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BT is continuing its drive to tempt businesses to sign up to broadband with three measures which, it says, will help provide "hassle-free" technology for small and medium businesses (SMEs) in the UK.

Following on from the ACT NOW scheme in Cornwall, in which exchanges in areas deemed commercially unviable were upgraded to broadband thanks to a public/private partnership and loads of cash, BT is to expand the scheme to other parts of the country.

Schemes in Scotland, Cardiff, Wiltshire and Swindon, Devon, Hastings and West Sussex should see 90 more exchanges upgraded, bringing an additional 45,000 SMEs within spitting distance of broadband.

Separately, BT is also working with broadband service provider, Bulldog - a vocal critic of BT in the past incidentally - to run an SDSL (Symmetric Digital Subscriber Line) broadband trial in London from late autumn.

The trial - which allows companies to send and receive large files - is planned for late autumn and will involve around 30 SMEs in central London. By the end of March 2004 some 500 punters are expected to be using SDSL technology.

And finally, BT has teamed up with Computacenter to offer what it calls "hassle-free" technology with the provision of IT help and support services geared towards SMEs.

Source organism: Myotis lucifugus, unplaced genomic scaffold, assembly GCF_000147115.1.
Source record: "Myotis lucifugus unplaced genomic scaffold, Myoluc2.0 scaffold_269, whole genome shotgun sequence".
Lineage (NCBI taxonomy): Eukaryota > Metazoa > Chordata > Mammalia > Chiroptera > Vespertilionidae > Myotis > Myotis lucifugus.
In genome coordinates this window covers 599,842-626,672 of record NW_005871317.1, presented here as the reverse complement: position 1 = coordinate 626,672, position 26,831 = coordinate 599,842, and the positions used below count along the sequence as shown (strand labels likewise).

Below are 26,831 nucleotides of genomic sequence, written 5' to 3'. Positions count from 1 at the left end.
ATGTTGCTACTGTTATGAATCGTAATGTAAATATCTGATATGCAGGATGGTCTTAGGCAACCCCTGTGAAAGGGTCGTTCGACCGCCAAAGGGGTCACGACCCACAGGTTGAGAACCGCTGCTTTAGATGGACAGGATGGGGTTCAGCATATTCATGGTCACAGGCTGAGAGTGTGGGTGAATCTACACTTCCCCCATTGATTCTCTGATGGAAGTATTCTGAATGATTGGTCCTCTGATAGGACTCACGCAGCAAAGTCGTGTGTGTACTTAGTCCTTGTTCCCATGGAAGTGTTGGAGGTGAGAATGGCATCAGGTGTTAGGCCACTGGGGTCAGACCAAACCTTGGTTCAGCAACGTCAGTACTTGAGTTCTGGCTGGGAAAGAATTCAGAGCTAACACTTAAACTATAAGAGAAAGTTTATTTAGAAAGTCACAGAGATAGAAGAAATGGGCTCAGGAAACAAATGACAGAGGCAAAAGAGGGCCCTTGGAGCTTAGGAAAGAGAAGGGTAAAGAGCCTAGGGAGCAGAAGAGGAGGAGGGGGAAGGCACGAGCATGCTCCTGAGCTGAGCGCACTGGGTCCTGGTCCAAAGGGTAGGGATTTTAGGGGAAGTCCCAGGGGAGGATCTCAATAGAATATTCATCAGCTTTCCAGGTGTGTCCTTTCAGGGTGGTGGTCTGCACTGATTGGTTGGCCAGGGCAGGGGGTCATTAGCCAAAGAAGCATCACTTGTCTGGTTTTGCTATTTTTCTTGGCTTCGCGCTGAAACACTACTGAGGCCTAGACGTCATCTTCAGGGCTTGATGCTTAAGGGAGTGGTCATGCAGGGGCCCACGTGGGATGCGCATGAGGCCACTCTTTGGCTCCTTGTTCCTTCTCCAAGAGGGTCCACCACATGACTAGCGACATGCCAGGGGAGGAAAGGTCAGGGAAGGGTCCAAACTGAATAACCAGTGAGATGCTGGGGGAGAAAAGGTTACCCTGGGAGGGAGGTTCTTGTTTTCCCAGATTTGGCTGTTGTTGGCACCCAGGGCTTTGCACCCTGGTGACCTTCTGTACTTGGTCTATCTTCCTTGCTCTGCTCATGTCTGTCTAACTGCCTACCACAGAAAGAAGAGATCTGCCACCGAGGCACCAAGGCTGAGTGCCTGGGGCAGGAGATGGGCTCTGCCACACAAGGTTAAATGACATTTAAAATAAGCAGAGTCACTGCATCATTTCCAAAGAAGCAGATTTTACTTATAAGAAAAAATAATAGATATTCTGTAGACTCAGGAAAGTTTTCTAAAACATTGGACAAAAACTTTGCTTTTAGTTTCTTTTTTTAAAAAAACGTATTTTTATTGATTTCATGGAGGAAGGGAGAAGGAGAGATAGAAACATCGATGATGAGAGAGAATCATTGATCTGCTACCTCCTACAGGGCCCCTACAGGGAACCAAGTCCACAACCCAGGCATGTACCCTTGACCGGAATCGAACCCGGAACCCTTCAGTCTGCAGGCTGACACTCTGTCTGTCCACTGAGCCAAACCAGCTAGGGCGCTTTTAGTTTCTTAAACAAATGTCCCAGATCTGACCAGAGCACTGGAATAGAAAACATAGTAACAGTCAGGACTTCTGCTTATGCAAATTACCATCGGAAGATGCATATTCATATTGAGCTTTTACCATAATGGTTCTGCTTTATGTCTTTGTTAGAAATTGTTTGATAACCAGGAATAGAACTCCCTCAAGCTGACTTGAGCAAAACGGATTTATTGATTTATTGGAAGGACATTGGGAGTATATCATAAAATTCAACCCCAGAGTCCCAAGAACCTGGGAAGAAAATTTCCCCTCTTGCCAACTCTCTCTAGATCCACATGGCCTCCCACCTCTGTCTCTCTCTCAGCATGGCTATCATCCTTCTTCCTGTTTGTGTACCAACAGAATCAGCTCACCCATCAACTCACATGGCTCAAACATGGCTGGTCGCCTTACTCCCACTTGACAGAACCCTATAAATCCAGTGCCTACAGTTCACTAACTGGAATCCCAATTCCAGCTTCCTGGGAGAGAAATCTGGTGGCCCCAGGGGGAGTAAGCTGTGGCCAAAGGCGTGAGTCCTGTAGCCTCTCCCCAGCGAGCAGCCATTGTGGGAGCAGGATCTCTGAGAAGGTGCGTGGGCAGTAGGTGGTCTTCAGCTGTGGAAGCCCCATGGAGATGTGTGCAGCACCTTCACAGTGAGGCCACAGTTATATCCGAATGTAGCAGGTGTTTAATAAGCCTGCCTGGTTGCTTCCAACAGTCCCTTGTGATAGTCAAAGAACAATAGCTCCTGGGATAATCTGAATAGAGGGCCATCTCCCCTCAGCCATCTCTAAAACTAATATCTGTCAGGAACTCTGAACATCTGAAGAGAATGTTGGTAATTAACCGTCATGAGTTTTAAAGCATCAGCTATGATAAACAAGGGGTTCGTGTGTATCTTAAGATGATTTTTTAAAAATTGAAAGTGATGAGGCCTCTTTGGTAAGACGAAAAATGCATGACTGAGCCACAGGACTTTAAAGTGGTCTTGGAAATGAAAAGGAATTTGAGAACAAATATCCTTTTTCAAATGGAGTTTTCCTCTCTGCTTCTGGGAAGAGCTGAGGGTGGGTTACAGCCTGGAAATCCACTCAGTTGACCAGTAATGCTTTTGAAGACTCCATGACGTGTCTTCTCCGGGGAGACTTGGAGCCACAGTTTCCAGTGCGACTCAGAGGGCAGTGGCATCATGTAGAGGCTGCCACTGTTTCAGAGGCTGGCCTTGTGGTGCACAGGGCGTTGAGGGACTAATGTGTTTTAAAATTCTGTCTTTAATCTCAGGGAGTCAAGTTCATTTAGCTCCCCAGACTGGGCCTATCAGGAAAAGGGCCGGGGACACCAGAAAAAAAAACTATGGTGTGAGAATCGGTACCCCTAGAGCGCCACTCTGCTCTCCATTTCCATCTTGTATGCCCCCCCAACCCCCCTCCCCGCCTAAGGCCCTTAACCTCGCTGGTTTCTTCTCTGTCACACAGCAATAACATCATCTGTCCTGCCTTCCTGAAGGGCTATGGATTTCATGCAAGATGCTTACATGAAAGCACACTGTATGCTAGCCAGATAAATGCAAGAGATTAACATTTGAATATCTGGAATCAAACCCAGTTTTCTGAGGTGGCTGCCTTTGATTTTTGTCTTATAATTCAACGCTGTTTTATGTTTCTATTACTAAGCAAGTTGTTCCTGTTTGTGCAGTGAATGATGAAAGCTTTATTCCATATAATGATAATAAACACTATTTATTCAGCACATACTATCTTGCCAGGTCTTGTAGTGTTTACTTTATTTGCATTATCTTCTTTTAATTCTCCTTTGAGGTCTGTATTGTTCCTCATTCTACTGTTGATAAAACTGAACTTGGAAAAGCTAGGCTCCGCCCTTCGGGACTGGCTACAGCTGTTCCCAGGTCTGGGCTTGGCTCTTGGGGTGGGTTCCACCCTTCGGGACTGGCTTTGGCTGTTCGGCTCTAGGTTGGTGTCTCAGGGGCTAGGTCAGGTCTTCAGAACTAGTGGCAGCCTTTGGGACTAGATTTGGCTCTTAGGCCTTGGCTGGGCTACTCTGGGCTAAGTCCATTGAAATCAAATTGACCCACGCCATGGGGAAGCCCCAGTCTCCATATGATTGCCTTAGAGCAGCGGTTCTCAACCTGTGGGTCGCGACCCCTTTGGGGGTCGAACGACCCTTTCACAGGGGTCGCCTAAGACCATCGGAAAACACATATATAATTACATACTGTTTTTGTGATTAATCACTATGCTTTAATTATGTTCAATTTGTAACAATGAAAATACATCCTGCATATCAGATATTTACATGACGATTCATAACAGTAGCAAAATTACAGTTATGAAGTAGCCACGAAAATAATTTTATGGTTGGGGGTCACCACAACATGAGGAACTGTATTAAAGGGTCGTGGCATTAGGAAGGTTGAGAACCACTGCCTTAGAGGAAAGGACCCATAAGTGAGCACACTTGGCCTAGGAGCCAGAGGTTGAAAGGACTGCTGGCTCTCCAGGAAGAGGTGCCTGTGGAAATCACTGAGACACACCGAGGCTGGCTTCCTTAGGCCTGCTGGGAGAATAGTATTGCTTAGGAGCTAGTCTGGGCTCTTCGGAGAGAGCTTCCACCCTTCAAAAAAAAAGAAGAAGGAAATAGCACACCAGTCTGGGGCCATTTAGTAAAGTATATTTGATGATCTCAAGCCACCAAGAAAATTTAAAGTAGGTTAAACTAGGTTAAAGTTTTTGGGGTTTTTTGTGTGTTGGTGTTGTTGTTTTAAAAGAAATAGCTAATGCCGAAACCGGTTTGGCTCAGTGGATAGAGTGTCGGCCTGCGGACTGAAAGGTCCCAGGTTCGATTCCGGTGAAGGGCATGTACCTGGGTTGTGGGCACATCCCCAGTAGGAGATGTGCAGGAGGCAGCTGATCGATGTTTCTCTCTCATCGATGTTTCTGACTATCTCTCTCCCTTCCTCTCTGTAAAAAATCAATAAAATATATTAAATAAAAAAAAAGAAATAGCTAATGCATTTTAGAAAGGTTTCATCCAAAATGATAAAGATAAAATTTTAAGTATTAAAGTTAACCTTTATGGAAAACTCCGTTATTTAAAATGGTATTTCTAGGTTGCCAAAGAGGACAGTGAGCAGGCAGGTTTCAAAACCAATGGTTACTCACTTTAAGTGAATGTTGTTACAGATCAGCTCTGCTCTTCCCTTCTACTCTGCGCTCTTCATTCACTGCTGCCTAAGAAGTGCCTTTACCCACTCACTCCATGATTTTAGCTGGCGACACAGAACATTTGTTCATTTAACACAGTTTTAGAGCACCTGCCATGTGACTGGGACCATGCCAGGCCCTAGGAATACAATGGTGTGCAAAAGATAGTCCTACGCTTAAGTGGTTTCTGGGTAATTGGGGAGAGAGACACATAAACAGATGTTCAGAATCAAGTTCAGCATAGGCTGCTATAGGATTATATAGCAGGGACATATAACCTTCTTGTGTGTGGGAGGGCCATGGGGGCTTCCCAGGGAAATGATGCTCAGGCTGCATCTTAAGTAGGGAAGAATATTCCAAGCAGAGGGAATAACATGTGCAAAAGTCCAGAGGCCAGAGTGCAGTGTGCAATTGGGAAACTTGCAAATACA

BT Retail chief exec Pierre Danon said all three initiatives were aimed at meeting the needs of customers in the SME sector.

Some 30,000 SMEs have so far signed up to ADSL in the UK and numbers are growing by around 2,500 a week.

Elsewhere, BTopenworld claims that almost half of businesses it surveyed claim that education and understanding was the "prime catalyst to accelerate broadband uptake in Britain" ahead of other "perceived barriers", such as cost and availability.

Perceived barriers? Surely, the biggest barrier to broadband take-up is availability - if it ain't available, you can't have it. Simple.

And if availability is only a "perceived barrier", why then is the chief exec of BT Retail announcing further schemes to deploy broadband in rural areas? ®

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